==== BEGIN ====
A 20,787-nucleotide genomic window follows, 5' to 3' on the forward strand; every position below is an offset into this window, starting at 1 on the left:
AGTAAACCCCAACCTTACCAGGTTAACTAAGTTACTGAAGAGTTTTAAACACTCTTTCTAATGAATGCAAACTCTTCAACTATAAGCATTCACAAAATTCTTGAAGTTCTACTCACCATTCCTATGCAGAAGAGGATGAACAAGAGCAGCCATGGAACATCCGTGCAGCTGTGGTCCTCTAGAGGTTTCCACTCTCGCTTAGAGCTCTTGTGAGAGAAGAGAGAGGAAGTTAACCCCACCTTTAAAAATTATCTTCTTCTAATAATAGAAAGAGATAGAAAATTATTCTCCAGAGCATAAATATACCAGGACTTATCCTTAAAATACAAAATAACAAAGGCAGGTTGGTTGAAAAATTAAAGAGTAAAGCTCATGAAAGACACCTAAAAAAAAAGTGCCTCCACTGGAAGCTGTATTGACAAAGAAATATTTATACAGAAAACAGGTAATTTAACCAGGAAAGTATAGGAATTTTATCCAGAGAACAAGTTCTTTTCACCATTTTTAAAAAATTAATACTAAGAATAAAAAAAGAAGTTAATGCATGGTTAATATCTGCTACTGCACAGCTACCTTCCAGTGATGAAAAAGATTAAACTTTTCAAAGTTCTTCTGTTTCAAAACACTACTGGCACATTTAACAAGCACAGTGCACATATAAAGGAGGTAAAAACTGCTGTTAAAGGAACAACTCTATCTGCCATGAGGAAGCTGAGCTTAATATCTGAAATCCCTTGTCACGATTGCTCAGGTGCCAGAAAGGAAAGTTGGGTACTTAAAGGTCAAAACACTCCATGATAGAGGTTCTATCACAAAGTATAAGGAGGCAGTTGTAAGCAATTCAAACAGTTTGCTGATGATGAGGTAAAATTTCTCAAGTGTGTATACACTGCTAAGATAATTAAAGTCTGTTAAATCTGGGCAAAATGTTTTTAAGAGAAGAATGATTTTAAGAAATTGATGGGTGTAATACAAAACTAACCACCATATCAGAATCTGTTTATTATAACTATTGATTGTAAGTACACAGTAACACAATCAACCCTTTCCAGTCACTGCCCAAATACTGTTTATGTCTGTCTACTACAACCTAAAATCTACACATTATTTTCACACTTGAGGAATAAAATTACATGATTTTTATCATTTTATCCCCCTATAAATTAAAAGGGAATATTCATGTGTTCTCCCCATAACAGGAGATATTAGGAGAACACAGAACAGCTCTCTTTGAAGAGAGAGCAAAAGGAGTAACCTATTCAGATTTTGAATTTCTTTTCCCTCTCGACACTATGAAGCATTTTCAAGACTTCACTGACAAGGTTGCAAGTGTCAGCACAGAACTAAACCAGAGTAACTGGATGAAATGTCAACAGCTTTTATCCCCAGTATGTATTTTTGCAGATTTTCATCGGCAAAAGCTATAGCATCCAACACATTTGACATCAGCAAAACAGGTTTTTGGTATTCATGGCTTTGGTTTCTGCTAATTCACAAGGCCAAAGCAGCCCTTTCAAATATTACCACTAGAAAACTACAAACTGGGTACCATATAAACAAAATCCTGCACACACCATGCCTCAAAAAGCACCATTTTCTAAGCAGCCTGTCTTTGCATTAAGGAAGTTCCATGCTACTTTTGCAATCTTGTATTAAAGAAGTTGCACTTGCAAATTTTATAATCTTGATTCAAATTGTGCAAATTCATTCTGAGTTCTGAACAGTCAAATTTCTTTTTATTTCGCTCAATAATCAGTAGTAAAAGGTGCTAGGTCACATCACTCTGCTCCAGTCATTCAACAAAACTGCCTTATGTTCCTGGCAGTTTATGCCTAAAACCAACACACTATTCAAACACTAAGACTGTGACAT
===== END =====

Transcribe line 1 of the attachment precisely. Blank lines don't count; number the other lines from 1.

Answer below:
A 20,787-nucleotide genomic window follows, 5' to 3' on the forward strand; every position below is an offset into this window, starting at 1 on the left: